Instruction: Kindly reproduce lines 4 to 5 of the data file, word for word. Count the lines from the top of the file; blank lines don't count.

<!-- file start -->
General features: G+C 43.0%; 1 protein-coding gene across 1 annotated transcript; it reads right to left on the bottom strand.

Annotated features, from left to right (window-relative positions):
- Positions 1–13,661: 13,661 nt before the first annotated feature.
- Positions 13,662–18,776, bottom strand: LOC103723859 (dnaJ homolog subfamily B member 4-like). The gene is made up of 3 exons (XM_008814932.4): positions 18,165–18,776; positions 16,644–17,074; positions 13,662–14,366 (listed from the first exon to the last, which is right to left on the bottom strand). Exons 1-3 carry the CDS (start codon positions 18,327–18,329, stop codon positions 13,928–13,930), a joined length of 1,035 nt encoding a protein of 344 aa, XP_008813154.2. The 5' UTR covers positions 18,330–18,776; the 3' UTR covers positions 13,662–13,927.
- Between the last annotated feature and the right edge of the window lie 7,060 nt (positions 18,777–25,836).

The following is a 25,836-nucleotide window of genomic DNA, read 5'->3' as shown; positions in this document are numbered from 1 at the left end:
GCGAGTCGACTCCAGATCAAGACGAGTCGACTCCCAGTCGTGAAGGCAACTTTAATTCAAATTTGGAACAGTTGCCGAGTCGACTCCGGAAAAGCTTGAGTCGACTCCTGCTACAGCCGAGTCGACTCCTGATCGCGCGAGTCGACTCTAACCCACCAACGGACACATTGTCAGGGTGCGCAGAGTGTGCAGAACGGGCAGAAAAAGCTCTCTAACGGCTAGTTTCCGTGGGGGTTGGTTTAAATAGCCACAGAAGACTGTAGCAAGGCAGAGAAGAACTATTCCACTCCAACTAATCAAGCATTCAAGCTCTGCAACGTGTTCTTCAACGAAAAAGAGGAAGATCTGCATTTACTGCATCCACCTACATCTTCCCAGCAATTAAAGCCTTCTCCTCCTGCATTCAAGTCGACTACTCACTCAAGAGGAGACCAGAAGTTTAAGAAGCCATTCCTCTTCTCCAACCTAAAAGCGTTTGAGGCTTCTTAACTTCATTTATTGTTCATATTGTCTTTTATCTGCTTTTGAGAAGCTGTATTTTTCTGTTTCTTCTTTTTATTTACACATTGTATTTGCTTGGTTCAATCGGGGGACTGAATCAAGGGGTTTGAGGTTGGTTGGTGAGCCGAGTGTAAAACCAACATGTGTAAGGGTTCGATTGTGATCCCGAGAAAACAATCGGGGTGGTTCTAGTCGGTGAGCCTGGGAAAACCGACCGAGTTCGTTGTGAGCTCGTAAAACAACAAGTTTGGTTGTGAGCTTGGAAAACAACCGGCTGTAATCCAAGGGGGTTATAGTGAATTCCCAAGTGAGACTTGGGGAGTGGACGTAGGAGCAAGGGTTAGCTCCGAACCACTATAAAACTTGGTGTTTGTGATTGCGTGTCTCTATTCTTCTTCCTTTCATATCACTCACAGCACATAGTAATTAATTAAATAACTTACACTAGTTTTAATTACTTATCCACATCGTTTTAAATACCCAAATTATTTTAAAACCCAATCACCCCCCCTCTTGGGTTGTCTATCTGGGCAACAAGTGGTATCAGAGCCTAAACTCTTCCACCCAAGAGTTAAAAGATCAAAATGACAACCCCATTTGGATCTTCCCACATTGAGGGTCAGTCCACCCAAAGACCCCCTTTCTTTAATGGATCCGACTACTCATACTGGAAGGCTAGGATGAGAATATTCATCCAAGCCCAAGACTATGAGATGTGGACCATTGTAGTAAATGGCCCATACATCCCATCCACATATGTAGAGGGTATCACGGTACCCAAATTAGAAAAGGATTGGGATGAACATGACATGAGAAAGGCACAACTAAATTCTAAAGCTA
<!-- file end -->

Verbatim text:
- Positions 13,662–18,776, bottom strand: LOC103723859 (dnaJ homolog subfamily B member 4-like). The gene is made up of 3 exons (XM_008814932.4): positions 18,165–18,776; positions 16,644–17,074; positions 13,662–14,366 (listed from the first exon to the last, which is right to left on the bottom strand). Exons 1-3 carry the CDS (start codon positions 18,327–18,329, stop codon positions 13,928–13,930), a joined length of 1,035 nt encoding a protein of 344 aa, XP_008813154.2. The 5' UTR covers positions 18,330–18,776; the 3' UTR covers positions 13,662–13,927.
- Between the last annotated feature and the right edge of the window lie 7,060 nt (positions 18,777–25,836).